14. Hi David sorry for the delay, at present we don’t have a mailing list but this could change in the future, thanks.


  15. I saw something twinkling next to the moon tonight. It looked like it was flashing and I watched it for quite some time and it didnt move. It looked like it was in the moon light but very close to the moon. I was just wondering if it was just a twinkling star next to the moon or if it was something else.

  16. Hi,
    I am trying to join this forum, but when I fill the form in completely it says in a red bar at the top, “please tell us why you want to join” but there is nowhere to write this info, so I can’t join up, I am trying to do,this on an ipad, so I don’t know whether that has anything to do with it, but I can’t join….
    I,am assuming there should be a text box somewhere to fill this info in, but is nor showing at all.


  17. Hello John Brady,

    I am an old man living in Kelowna, B.C., Canada, a retired mechanical engineer.

    Having just read Fred Bailey’s book, Solar Chord Discovery, I wonder what kind of reception he has had in the astronomical buff community. It seems reasonable to me that the orbits of all of the members of the solar system should be “centered” on the center of mass of the solar system and would like to hear what others think about this. Does the solar system orbit about another center of mass within our galaxy?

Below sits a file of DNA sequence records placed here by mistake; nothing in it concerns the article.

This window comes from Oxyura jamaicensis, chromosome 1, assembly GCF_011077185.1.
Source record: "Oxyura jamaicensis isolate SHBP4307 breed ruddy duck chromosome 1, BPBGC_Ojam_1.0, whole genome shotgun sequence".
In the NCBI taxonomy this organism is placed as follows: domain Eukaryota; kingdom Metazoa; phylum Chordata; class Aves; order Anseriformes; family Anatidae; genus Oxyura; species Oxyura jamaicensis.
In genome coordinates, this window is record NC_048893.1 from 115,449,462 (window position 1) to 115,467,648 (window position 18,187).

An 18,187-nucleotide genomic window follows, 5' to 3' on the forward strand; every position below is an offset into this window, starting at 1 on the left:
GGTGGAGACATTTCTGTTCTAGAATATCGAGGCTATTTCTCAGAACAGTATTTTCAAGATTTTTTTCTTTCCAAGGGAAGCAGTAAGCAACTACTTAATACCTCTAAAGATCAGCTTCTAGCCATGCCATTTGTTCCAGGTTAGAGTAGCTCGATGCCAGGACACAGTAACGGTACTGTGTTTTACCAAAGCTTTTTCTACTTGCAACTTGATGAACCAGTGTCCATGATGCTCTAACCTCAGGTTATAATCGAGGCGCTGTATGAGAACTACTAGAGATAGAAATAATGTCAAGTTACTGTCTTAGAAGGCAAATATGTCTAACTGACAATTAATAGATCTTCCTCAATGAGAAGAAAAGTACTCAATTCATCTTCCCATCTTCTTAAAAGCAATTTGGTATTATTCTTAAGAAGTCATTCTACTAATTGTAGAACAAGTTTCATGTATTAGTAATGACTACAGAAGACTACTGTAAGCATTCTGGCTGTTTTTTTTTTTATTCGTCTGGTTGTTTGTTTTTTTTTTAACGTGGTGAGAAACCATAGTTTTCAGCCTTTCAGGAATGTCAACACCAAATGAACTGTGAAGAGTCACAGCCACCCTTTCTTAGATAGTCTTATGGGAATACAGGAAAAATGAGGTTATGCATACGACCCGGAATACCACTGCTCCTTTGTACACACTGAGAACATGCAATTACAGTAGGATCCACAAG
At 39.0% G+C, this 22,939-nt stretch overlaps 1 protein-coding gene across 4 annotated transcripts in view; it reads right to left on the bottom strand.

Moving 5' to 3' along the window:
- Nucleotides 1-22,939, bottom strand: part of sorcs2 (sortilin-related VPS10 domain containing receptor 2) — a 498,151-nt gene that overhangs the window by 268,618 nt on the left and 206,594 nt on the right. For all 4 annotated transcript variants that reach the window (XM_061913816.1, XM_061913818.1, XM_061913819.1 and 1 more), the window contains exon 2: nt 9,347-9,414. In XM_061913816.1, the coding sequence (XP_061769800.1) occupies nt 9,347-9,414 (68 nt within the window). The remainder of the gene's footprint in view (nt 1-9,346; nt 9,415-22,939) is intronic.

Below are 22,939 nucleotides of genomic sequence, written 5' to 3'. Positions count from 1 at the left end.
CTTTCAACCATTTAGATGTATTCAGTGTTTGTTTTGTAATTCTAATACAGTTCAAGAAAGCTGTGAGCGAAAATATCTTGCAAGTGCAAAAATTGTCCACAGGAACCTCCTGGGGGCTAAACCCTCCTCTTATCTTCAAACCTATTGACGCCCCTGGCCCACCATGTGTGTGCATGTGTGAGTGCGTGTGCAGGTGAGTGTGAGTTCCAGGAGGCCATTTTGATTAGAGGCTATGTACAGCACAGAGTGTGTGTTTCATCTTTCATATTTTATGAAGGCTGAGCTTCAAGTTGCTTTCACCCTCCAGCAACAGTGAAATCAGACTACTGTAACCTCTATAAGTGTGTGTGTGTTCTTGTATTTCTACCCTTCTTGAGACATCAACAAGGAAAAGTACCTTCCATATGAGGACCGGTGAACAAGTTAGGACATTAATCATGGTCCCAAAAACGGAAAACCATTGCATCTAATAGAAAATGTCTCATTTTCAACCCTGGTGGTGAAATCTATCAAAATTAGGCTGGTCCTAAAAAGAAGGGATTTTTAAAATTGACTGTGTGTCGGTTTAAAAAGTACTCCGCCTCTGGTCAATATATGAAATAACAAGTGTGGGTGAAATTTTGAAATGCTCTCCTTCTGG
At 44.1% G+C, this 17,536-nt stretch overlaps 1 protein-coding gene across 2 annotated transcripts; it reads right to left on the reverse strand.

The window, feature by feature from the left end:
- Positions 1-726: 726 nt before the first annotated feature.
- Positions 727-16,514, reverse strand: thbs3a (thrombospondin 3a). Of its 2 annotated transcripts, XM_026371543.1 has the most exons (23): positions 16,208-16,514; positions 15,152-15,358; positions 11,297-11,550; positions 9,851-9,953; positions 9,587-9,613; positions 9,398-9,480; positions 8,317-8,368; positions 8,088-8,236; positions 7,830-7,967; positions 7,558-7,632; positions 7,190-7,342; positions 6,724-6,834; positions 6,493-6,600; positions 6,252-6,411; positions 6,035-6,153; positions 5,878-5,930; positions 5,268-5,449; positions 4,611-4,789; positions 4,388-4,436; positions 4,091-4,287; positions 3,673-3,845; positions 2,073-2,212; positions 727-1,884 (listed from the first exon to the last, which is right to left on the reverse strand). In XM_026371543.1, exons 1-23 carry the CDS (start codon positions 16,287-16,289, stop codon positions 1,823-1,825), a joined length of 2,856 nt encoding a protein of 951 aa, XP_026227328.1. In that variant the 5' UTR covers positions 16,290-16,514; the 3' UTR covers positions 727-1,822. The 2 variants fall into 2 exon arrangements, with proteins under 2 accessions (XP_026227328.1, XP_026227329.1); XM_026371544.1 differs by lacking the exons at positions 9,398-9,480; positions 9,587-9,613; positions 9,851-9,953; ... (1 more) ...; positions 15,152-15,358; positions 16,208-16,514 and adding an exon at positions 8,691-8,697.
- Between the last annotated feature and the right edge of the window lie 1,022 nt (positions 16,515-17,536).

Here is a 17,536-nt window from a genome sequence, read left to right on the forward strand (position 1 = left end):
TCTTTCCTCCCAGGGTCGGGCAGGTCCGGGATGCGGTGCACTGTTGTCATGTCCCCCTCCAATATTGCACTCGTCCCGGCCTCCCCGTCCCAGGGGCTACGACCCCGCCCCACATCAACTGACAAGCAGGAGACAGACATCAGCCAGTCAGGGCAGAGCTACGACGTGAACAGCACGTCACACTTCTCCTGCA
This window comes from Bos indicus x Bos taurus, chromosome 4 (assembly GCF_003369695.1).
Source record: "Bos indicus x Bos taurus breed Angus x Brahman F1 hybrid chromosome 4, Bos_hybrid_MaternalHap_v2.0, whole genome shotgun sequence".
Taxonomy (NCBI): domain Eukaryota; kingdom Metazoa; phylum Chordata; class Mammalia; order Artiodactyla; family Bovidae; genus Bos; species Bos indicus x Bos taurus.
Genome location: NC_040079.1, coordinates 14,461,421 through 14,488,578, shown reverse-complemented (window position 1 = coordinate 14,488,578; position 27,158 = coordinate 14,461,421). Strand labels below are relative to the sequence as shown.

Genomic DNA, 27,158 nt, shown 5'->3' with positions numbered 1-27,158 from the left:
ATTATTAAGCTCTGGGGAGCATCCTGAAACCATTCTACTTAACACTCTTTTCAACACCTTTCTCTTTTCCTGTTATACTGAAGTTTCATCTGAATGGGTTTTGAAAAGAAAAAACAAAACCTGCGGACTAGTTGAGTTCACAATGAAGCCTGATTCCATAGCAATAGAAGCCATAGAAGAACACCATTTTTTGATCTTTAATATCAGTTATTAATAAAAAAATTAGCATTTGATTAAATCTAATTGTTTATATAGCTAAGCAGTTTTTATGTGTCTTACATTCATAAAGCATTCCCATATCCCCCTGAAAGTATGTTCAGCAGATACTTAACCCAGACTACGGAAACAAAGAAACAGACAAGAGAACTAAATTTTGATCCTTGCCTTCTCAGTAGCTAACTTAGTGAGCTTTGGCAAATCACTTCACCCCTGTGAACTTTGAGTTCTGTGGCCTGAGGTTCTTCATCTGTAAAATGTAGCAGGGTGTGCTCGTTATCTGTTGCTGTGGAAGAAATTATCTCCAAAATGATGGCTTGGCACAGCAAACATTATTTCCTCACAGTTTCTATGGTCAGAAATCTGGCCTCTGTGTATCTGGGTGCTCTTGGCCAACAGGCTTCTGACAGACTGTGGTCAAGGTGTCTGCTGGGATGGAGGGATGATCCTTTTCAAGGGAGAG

In respect of your astronomical accomplishments,

    Gordon Johnston

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  20. Hello John,

    I am currently in the process of designing a new mobile weather application that will be designed for stargazers. So I was wondering whether I could open a new forum page and ask the users of your website whether they would be willing to fill out a short online questionnaire.



  21. Hi john, I was searching some cool facts about astronomy & I found this cool site. Its really amazing facts you have shared here. I am so glad that I can learn lots of things about astronomy here.

    Thanks again.